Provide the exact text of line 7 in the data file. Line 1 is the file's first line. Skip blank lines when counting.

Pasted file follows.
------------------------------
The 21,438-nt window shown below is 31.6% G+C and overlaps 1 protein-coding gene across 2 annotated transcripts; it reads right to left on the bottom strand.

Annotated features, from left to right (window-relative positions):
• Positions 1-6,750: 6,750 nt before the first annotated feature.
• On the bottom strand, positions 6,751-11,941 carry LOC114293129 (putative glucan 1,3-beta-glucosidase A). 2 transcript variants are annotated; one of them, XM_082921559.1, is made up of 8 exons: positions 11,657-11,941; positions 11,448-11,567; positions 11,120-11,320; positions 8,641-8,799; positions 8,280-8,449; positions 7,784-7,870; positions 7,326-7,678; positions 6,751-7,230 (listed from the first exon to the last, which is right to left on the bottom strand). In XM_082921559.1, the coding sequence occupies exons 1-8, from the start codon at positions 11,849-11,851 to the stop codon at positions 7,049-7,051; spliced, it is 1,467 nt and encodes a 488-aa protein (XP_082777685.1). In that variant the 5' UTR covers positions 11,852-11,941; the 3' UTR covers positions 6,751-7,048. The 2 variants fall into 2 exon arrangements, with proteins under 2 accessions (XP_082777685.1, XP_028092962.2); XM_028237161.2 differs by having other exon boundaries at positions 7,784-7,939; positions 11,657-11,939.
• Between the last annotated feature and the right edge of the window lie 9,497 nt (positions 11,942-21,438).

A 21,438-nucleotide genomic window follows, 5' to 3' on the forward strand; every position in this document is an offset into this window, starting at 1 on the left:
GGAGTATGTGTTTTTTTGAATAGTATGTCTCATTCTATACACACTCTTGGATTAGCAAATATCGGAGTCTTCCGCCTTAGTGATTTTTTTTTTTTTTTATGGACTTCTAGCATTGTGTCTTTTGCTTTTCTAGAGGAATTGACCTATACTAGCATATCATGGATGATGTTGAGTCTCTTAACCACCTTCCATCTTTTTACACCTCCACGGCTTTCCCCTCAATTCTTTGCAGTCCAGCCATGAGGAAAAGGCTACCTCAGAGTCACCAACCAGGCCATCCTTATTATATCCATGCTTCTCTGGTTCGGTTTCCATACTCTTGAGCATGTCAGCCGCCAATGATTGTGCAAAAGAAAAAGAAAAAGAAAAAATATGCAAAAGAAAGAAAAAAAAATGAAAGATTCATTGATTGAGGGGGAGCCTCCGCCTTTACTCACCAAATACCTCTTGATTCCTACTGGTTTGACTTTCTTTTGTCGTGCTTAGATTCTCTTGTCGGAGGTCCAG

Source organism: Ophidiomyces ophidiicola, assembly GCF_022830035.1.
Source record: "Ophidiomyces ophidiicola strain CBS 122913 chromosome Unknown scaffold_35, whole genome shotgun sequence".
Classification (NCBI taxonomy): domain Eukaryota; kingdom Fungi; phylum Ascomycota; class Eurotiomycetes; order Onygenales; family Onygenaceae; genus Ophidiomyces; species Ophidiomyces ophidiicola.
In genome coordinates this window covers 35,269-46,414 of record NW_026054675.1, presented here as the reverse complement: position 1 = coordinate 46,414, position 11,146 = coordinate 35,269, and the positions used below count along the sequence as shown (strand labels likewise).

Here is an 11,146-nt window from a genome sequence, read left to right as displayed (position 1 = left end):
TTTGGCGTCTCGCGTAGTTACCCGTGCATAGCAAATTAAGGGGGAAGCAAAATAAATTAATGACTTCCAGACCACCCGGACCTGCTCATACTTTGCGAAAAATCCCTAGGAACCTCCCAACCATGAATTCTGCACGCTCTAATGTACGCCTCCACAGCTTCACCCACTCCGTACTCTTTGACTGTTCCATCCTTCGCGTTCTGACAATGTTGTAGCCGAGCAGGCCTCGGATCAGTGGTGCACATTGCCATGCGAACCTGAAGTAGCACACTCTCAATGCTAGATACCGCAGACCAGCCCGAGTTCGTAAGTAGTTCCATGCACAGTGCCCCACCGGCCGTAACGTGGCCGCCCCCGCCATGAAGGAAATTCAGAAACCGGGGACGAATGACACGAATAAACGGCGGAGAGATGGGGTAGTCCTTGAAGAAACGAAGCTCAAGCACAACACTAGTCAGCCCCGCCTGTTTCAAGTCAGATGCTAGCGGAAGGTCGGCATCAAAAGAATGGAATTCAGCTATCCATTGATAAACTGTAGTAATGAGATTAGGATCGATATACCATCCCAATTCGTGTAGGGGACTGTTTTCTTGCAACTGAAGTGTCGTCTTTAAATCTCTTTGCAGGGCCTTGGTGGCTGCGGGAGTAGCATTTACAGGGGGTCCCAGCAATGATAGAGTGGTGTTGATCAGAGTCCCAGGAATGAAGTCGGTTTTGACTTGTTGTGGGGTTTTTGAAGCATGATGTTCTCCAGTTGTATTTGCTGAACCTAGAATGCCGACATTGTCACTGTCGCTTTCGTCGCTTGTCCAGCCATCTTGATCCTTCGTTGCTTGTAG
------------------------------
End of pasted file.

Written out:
GGAGTATGTGTTTTTTTGAATAGTATGTCTCATTCTATACACACTCTTGGATTAGCAAATATCGGAGTCTTCCGCCTTAGTGATTTTTTTTTTTTTTTATGGACTTCTAGCATTGTGTCTTTTGCTTTTCTAGAGGAATTGACCTATACTAGCATATCATGGATGATGTTGAGTCTCTTAACCACCTTCCATCTTTTTACACCTCCACGGCTTTCCCCTCAATTCTTTGCAGTCCAGCCATGAGGAAAAGGCTACCTCAGAGTCACCAACCAGGCCATCCTTATTATATCCATGCTTCTCTGGTTCGGTTTCCATACTCTTGAGCATGTCAGCCGCCAATGATTGTGCAAAAGAAAAAGAAAAAGAAAAAATATGCAAAAGAAAGAAAAAAAAATGAAAGATTCATTGATTGAGGGGGAGCCTCCGCCTTTACTCACCAAATACCTCTTGATTCCTACTGGTTTGACTTTCTTTTGTCGTGCTTAGATTCTCTTGTCGGAGGTCCAG